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Invasive moth gets new name

A female <em>Lymantria dispar</em> moth lays her eggs on the trunk of a tree in Connecticut in 2008. In July 2021, the Entomological Society of America announced it was dropping the common name of this destructive insect that is also an slur against a group of people: the gypsy moth.
A female <em>Lymantria dispar</em> moth lays her eggs on the trunk of a tree in Connecticut in 2008. In July 2021, the Entomological Society of America announced it was dropping the common name of this destructive insect that is also an slur against a group of people: the gypsy moth.

A pest known for feeding on oak trees and other plants in Michigan has a new name.

Its official name is the Lymantria dispar moth. The invasive moth will now commonly be called the “spongy moth.”

The new common name refers to the moth’s sponge-like egg masses. It will replace the former name which used a derogatory term for the Romani people.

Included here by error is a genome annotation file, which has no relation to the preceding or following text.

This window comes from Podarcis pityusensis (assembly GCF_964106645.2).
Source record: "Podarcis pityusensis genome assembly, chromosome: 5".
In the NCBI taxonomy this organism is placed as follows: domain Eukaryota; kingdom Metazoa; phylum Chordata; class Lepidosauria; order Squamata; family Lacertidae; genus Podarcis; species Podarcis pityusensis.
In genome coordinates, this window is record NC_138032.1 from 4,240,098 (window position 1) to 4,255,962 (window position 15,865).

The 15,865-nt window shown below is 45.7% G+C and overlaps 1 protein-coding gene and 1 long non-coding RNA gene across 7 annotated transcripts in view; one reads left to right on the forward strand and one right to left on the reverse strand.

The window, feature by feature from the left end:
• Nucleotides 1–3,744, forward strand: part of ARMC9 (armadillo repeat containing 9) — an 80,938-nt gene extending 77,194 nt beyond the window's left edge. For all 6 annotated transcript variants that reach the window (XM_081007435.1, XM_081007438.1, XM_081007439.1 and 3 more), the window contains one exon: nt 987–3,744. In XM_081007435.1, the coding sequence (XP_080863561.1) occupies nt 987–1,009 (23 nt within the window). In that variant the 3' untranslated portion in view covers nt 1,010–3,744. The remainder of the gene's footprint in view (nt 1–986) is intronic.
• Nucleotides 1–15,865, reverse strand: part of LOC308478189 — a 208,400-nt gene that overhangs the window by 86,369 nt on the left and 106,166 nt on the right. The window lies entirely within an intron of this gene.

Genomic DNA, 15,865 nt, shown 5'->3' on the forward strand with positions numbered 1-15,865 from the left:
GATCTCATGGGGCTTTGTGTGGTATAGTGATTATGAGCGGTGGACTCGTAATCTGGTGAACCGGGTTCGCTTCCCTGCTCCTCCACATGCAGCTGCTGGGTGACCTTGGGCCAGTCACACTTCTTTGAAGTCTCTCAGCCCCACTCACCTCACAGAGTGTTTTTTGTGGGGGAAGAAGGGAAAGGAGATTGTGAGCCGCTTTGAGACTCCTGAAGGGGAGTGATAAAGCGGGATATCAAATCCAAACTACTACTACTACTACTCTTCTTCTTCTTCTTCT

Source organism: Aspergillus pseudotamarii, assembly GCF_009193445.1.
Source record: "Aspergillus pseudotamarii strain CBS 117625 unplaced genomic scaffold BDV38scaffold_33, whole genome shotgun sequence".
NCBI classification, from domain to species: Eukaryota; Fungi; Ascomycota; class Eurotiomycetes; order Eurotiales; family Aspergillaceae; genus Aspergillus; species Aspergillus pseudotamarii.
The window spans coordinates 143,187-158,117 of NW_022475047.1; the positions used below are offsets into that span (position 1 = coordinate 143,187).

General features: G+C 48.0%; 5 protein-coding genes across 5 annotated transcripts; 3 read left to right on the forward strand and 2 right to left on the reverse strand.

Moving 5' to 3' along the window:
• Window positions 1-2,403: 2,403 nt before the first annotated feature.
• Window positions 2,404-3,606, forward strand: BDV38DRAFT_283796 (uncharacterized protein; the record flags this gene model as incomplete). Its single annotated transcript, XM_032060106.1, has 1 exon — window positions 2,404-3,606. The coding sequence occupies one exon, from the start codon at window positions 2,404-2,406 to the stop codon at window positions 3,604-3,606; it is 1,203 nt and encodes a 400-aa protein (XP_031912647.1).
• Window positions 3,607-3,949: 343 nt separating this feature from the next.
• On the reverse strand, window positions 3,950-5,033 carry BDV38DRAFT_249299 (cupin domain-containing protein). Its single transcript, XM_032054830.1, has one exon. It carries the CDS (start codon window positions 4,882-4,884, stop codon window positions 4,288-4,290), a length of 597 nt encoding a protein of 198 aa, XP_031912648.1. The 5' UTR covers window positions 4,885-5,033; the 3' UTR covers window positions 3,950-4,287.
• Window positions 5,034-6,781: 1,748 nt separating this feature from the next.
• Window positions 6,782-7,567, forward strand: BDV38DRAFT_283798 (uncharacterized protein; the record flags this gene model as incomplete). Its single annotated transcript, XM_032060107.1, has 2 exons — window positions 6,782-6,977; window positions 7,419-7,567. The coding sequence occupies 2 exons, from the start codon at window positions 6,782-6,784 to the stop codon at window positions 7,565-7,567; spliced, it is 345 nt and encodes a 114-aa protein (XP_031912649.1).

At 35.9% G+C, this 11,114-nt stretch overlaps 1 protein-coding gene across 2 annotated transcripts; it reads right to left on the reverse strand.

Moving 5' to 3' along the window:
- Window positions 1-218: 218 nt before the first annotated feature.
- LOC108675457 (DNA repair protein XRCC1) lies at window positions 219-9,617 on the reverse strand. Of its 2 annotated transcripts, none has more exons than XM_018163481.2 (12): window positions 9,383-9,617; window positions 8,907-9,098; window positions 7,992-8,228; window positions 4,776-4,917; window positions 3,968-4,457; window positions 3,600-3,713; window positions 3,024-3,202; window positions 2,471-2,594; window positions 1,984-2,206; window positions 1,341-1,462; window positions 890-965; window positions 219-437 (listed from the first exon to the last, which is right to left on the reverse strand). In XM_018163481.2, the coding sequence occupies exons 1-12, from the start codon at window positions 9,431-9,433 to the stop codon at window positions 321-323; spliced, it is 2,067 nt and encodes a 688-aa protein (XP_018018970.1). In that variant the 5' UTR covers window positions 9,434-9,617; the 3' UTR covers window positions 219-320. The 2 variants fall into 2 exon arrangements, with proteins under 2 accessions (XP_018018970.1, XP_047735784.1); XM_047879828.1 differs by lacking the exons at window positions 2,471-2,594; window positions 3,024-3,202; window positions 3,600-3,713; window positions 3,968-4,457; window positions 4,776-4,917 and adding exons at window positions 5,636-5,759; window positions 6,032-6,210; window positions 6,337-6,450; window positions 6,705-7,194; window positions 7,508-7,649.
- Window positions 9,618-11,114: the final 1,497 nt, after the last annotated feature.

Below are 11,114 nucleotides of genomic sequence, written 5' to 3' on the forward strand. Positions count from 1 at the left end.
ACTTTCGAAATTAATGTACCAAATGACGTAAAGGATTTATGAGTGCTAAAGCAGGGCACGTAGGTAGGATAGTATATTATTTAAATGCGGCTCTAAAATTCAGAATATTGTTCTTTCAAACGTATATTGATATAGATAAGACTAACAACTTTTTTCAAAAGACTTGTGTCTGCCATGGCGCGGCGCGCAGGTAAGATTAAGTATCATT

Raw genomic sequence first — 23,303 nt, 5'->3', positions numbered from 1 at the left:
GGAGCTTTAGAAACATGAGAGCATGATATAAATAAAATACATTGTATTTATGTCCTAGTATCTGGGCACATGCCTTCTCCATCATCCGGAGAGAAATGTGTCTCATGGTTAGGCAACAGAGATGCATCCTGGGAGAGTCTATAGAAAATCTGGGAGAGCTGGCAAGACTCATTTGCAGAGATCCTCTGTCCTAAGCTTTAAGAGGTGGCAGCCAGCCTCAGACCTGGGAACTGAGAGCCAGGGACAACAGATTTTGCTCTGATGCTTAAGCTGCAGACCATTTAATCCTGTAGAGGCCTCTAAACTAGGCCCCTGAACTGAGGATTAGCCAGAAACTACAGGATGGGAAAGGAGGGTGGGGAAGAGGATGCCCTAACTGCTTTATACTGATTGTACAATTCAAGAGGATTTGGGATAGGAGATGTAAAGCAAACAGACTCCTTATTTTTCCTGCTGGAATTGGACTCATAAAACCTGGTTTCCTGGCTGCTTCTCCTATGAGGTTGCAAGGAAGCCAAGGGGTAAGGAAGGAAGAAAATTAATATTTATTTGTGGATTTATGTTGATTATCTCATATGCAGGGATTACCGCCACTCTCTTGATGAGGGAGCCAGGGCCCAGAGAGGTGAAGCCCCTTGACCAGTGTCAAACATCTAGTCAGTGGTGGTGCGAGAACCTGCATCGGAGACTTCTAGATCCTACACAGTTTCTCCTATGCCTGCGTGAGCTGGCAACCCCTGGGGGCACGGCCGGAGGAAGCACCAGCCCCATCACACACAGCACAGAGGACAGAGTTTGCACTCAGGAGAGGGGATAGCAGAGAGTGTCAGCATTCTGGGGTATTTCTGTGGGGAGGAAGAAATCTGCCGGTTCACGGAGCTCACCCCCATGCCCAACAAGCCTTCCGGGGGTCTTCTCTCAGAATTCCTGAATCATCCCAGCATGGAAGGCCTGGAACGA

Joanne Foreman is with the Michigan Department of Natural Resources. She says when these moths are in their caterpillar stage, they are voracious eaters.

"So they were in forests, in people's backyards, just chewing leaves on oak trees. And then when they ran out of oak leaves, they’d go to other trees. And the sheer number of them caused defoliation in a lot of trees across the state."

Foreman says there was a big outbreak of spongy moths last year.